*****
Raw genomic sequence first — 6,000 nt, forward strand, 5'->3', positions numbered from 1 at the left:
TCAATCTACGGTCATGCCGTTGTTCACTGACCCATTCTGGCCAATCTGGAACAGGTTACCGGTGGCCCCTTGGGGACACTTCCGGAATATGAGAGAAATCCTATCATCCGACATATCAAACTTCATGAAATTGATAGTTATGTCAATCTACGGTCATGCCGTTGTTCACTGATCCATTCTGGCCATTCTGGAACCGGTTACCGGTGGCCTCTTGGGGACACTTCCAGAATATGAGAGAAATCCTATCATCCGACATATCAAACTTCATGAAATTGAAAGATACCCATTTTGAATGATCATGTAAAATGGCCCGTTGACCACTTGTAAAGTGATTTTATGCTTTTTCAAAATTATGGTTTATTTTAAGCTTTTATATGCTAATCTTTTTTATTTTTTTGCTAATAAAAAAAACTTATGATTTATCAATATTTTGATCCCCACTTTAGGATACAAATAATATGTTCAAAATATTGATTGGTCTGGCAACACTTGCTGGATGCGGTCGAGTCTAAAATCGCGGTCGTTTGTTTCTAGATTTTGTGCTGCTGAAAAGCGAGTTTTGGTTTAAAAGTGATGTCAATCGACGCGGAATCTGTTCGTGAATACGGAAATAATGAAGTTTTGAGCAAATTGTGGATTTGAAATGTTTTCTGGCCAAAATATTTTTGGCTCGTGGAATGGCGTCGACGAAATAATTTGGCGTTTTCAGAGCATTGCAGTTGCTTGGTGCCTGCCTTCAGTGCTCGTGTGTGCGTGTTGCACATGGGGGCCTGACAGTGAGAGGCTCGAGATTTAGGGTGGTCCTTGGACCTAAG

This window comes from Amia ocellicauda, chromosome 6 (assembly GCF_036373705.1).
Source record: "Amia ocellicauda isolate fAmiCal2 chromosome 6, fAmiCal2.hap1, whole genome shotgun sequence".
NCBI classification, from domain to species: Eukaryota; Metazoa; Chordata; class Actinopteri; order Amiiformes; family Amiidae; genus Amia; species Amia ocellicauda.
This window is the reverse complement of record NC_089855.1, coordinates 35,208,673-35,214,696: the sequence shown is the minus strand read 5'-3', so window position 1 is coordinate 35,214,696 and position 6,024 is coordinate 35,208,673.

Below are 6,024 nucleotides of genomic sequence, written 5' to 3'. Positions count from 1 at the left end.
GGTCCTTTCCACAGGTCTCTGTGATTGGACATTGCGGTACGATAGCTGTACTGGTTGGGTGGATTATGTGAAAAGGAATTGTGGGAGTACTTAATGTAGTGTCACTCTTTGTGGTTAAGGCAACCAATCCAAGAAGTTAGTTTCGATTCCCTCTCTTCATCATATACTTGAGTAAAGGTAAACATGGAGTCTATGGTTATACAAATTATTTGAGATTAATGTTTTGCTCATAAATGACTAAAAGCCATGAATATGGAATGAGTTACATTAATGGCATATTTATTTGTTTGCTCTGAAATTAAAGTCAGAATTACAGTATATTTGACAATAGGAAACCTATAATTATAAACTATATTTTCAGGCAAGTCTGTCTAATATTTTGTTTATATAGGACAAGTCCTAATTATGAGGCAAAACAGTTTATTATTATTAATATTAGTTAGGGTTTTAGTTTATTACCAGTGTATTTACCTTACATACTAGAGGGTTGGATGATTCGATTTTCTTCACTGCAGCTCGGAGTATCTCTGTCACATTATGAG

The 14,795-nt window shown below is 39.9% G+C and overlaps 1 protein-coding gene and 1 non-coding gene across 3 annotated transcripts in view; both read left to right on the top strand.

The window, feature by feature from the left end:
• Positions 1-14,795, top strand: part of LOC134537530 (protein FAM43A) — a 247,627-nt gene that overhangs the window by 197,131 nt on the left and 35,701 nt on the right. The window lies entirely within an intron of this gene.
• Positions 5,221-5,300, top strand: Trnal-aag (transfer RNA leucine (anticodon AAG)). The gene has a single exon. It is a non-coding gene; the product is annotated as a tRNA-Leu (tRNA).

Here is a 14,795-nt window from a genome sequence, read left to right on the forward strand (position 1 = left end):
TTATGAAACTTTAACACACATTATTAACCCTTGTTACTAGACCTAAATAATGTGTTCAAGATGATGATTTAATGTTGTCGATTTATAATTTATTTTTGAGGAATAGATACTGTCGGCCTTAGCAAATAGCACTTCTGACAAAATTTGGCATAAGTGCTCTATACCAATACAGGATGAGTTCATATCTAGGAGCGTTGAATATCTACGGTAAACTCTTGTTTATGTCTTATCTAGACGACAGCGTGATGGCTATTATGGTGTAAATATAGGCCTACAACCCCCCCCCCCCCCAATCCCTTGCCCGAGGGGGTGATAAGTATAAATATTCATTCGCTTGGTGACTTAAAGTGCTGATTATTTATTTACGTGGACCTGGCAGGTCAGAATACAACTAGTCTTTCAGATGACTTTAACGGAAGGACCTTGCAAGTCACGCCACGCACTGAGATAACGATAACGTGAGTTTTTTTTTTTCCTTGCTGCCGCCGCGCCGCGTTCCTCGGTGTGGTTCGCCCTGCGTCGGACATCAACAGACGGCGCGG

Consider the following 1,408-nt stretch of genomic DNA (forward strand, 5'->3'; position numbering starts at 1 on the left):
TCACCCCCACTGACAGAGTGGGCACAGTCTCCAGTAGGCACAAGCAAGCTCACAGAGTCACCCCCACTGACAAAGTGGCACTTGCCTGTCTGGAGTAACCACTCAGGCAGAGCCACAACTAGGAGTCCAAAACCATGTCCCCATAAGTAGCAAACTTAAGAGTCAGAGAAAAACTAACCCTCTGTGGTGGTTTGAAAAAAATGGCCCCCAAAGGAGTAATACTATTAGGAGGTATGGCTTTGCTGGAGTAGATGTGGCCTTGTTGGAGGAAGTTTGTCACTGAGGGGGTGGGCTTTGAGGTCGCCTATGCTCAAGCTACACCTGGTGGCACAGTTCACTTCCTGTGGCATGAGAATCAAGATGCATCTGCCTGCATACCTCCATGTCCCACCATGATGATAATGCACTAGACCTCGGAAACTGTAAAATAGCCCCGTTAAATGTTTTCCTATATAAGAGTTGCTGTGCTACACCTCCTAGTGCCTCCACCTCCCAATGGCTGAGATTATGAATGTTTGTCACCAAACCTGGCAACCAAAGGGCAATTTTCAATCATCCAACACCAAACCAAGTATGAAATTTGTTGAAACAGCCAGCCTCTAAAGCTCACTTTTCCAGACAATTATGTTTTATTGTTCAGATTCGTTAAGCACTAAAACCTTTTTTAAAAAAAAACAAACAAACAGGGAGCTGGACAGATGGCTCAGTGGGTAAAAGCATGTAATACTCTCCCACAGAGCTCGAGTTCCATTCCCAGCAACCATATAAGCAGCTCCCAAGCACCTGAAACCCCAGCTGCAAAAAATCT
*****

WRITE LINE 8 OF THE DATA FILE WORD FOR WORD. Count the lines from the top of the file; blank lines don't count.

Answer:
GGTCCTTTCCACAGGTCTCTGTGATTGGACATTGCGGTACGATAGCTGTACTGGTTGGGTGGATTATGTGAAAAGGAATTGTGGGAGTACTTAATGTAGTGTCACTCTTTGTGGTTAAGGCAACCAATCCAAGAAGTTAGTTTCGATTCCCTCTCTTCATCATATACTTGAGTAAAGGTAAACATGGAGTCTATGGTTATACAAATTATTTGAGATTAATGTTTTGCTCATAAATGACTAAAAGCCATGAATATGGAATGAGTTACATTAATGGCATATTTATTTGTTTGCTCTGAAATTAAAGTCAGAATTACAGTATATTTGACAATAGGAAACCTATAATTATAAACTATATTTTCAGGCAAGTCTGTCTAATATTTTGTTTATATAGGACAAGTCCTAATTATGAGGCAAAACAGTTTATTATTATTAATATTAGTTAGGGTTTTAGTTTATTACCAGTGTATTTACCTTACATACTAGAGGGTTGGATGATTCGATTTTCTTCACTGCAGCTCGGAGTATCTCTGTCACATTATGAG